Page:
Denial of the Fundamental Right to Life

Cloning is a denial to the fundamental right to life. The process involved in creating human clones would need a large-scale scientific experimentation with the risks of several failed attempts. The creation of the clone of Dolly was preceded by 276 failed attempts (Kaku, 1998). A majority of the scientists believes that human cloning would result in even higher number of failed attempts, leading the destruction of a good many human embryos. A human embryo is a life in formation, and hence, sacrificing it in the name of scientific experimentation is similar to denying fundamental right to life (Morales, 2009).

Reducing Human Beings to the Subjects of Scientific Experimentation

The human rights are also violated by cloning because cloning reduces human beings to the condition of guinea pigs for experimentation. Just as scientific experimentation slaughters innumerable guinea pigs, cloning would reduce human beings to the same condition. People in favor of cloning argue that the banning imposed on human cloning impedes the progress of biomedical research for the future, and that allowing human cloning would help in gathering knowledge about genes to fight diseases (Morales, 2009). However, allowing cloning would lead to terrible violation of human rights as the experiments of cloning would trigger unknown genetic mutations and birth defects. The cloned human beings are entitled to the same legal rights and privileges extended to a normal human being, and therefore, their sacrifice for scientific advancement would be utterly inhumane.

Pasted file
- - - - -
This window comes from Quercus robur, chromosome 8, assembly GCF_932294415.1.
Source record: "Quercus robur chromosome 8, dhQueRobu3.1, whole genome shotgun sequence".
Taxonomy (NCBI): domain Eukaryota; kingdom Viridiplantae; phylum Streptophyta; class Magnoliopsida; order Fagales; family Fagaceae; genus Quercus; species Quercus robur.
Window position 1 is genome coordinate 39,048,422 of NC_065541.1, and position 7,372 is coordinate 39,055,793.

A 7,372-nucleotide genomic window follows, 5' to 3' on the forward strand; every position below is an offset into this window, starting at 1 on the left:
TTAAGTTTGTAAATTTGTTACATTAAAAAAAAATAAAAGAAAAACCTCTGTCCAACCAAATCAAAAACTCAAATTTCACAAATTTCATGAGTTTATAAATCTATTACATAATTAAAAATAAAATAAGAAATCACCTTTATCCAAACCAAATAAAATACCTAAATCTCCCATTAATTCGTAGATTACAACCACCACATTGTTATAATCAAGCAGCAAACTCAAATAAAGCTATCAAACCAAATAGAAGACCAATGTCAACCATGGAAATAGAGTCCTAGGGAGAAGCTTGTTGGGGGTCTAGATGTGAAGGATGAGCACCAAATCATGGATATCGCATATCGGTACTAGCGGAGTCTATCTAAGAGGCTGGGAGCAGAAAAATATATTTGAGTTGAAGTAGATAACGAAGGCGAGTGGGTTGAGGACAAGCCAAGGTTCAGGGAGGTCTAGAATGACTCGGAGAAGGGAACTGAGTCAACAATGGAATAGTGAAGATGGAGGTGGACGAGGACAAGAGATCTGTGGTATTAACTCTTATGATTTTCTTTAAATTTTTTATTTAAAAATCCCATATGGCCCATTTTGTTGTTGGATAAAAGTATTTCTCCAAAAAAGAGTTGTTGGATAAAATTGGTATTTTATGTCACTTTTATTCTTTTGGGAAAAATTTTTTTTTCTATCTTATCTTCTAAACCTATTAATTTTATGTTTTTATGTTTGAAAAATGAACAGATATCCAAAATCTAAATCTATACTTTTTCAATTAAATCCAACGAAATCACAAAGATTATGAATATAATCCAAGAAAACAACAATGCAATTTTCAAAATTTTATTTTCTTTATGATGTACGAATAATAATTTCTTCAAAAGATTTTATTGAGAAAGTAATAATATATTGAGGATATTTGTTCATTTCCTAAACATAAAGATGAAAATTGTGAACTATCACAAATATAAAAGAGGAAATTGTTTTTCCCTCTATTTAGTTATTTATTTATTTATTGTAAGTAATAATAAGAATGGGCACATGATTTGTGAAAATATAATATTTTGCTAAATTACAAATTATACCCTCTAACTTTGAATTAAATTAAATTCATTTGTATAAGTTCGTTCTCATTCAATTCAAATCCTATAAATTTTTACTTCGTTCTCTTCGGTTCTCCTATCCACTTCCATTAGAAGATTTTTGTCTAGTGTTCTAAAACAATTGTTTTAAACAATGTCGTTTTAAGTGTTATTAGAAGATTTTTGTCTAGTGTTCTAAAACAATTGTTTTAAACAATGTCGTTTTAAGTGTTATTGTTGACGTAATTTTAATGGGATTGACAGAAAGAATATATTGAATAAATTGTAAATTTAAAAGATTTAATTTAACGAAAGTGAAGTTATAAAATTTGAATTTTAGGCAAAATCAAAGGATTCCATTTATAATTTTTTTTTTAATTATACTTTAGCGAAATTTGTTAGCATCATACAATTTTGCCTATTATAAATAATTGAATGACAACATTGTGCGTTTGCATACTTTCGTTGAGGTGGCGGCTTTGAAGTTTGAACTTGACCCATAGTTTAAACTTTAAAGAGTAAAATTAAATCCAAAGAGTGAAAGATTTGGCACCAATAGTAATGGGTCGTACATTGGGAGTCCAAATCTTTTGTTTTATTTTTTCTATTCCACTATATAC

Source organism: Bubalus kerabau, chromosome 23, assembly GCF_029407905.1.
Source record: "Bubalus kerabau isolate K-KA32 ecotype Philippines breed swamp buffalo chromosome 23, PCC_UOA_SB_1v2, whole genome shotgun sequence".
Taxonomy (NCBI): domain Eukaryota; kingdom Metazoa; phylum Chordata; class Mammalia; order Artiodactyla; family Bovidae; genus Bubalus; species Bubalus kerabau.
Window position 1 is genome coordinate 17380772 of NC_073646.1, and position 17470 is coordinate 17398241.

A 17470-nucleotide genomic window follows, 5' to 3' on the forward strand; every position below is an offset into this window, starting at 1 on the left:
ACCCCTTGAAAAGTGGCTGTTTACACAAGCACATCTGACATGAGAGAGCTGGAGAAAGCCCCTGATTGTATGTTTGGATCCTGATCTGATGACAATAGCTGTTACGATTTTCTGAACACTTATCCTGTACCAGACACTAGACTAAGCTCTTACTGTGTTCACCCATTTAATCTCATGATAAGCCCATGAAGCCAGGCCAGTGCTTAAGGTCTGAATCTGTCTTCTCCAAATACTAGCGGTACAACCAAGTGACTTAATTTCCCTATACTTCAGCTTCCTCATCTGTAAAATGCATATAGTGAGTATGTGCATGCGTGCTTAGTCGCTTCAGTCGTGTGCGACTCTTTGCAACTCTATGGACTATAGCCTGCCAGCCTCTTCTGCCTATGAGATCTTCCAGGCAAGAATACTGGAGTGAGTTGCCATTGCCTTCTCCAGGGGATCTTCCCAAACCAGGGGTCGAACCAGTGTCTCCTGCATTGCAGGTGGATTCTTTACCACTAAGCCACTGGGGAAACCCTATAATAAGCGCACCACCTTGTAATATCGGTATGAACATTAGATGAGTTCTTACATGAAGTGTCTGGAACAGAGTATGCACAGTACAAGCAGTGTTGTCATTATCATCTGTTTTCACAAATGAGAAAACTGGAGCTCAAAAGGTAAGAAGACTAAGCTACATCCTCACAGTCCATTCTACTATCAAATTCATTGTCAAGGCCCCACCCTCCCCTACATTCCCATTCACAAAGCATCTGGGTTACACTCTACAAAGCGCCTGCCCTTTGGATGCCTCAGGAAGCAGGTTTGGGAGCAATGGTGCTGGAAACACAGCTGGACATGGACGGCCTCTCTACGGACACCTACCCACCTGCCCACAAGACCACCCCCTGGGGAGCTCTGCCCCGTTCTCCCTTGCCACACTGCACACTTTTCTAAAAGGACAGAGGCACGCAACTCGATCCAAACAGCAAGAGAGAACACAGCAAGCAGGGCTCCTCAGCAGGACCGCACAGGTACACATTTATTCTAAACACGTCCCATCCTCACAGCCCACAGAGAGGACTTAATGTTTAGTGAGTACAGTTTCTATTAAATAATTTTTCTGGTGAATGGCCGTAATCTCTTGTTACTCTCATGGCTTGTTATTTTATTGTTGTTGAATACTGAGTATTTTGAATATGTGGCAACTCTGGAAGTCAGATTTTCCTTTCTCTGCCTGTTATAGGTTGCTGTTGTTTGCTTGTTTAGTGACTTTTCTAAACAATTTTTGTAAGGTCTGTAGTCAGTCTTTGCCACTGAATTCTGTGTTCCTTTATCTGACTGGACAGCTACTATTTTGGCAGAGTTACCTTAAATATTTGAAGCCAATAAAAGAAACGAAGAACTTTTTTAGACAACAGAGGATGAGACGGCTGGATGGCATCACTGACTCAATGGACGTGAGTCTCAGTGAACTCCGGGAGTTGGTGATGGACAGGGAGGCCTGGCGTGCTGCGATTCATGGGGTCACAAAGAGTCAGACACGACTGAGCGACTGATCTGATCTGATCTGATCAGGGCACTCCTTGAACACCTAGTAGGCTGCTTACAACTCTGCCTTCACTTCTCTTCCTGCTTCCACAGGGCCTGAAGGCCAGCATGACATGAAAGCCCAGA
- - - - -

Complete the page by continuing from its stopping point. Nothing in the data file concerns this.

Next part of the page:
Conclusion

Cloning, which involves the process of creating a genetic photocopy of a living organism, is often deemed by many as another means of procreation. The supporters of cloning argue that the imposition of banning on human cloning by different countries is unjustified because the banning creates an obstacle for scientific advancement. Regardless of what the proponents claim, there is no doubt that the banning is completely justified, because cloning degrades humanity by creating genetic replicas of living organisms and destroying the individuality of each life, goes against the natural means of procreation, denies the fundamental right to life by sacrificing human embryos in the name of scientific researches and reducing human beings to the condition of guinea pigs as the subjects of experiment. Undeniably, human cloning has the dangerous potential to jeopardize the very source of human existence - the process of procreation.

References

Constitutional Rights Foundation (CRF). (2007). Deliberating in Democracy - Cloning. Retrieved on 2nd February 2015 from <http://www.did.deliberating.org/lessons/documents/DID%20Cloning_2011.pdf>
Morales, N. M. (2009). Psychological and Ideological Aspects of Human Cloning: A Transition to a Transhumanist Psychology. Journal of Evolution and Technology. 20 (2) Retrieved on 2nd February 2015 from <http://jetpress.org/v20/morales.htm>
Kaku, M. (1998). Visions: How Science Will Revolutionize the 21st Century. Anchor.
Weldon, D. (2002). Why Human Cloning Must Be Banned Now. The Center for Bioethics and Human Dignity. Retrieved on 2nd February 2015 from <https://cbhd.org/content/why-human-cloning-must-be-banned-now>

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WePapers. (2020, October, 26) Free Essay About Human Cloning. Retrieved December 01, 2021, from https://www.wepapers.com/samples/free-essay-about-human-cloning/